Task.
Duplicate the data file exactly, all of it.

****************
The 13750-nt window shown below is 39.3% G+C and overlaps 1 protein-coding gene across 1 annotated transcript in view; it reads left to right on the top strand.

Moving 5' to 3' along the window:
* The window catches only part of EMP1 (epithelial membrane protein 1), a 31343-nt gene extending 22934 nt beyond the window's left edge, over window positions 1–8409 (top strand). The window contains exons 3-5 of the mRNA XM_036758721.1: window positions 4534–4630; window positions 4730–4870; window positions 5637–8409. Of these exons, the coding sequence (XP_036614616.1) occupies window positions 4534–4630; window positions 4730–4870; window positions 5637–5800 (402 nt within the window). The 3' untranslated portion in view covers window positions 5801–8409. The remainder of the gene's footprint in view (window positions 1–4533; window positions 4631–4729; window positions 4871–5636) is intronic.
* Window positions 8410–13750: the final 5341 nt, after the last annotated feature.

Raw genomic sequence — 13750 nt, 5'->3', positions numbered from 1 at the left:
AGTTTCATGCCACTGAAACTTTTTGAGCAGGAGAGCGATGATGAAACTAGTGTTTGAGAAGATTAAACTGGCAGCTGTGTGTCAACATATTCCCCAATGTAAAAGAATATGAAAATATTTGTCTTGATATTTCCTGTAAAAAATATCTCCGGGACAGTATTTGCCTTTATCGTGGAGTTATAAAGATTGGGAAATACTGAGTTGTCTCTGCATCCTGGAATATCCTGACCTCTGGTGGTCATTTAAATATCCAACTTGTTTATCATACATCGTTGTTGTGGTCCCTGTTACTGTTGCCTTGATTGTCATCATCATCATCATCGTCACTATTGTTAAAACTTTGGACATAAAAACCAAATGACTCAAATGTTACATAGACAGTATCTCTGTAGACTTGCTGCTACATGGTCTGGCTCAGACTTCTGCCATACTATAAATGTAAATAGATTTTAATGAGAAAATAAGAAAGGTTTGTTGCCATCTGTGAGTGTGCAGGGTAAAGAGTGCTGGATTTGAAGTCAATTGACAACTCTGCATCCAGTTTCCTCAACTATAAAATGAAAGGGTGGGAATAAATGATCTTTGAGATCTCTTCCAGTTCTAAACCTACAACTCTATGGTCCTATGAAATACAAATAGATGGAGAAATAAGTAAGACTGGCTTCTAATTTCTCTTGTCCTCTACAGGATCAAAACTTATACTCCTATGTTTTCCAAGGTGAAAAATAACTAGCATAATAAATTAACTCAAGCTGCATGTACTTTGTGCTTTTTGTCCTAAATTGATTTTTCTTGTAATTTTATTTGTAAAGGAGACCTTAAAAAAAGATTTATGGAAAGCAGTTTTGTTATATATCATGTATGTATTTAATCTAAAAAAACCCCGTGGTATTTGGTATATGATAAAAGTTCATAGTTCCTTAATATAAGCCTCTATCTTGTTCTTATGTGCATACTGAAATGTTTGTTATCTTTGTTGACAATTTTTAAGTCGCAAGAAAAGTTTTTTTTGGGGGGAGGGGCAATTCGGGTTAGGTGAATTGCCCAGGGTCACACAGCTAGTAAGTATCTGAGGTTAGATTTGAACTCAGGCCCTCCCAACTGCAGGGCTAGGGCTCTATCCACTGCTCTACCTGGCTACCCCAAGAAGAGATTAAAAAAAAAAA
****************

The 13750-nt window shown below is 39.3% G+C and overlaps 1 protein-coding gene across 1 annotated transcript in view; it reads left to right on the top strand.

Moving 5' to 3' along the window:
* The window catches only part of EMP1 (epithelial membrane protein 1), a 31343-nt gene extending 22934 nt beyond the window's left edge, over window positions 1–8409 (top strand). The window contains exons 3-5 of the mRNA XM_036758721.1: window positions 4534–4630; window positions 4730–4870; window positions 5637–8409. Of these exons, the coding sequence (XP_036614616.1) occupies window positions 4534–4630; window positions 4730–4870; window positions 5637–5800 (402 nt within the window). The 3' untranslated portion in view covers window positions 5801–8409. The remainder of the gene's footprint in view (window positions 1–4533; window positions 4631–4729; window positions 4871–5636) is intronic.
* Window positions 8410–13750: the final 5341 nt, after the last annotated feature.

Raw genomic sequence — 13750 nt, 5'->3', positions numbered from 1 at the left:
AGTTTCATGCCACTGAAACTTTTTGAGCAGGAGAGCGATGATGAAACTAGTGTTTGAGAAGATTAAACTGGCAGCTGTGTGTCAACATATTCCCCAATGTAAAAGAATATGAAAATATTTGTCTTGATATTTCCTGTAAAAAATATCTCCGGGACAGTATTTGCCTTTATCGTGGAGTTATAAAGATTGGGAAATACTGAGTTGTCTCTGCATCCTGGAATATCCTGACCTCTGGTGGTCATTTAAATATCCAACTTGTTTATCATACATCGTTGTTGTGGTCCCTGTTACTGTTGCCTTGATTGTCATCATCATCATCATCGTCACTATTGTTAAAACTTTGGACATAAAAACCAAATGACTCAAATGTTACATAGACAGTATCTCTGTAGACTTGCTGCTACATGGTCTGGCTCAGACTTCTGCCATACTATAAATGTAAATAGATTTTAATGAGAAAATAAGAAAGGTTTGTTGCCATCTGTGAGTGTGCAGGGTAAAGAGTGCTGGATTTGAAGTCAATTGACAACTCTGCATCCAGTTTCCTCAACTATAAAATGAAAGGGTGGGAATAAATGATCTTTGAGATCTCTTCCAGTTCTAAACCTACAACTCTATGGTCCTATGAAATACAAATAGATGGAGAAATAAGTAAGACTGGCTTCTAATTTCTCTTGTCCTCTACAGGATCAAAACTTATACTCCTATGTTTTCCAAGGTGAAAAATAACTAGCATAATAAATTAACTCAAGCTGCATGTACTTTGTGCTTTTTGTCCTAAATTGATTTTTCTTGTAATTTTATTTGTAAAGGAGACCTTAAAAAAAGATTTATGGAAAGCAGTTTTGTTATATATCATGTATGTATTTAATCTAAAAAAACCCCGTGGTATTTGGTATATGATAAAAGTTCATAGTTCCTTAATATAAGCCTCTATCTTGTTCTTATGTGCATACTGAAATGTTTGTTATCTTTGTTGACAATTTTTAAGTCGCAAGAAAAGTTTTTTTTGGGGGGAGGGGCAATTCGGGTTAGGTGAATTGCCCAGGGTCACACAGCTAGTAAGTATCTGAGGTTAGATTTGAACTCAGGCCCTCCCAACTGCAGGGCTAGGGCTCTATCCACTGCTCTACCTGGCTACCCCAAGAAGAGATTAAAAAAAAAAA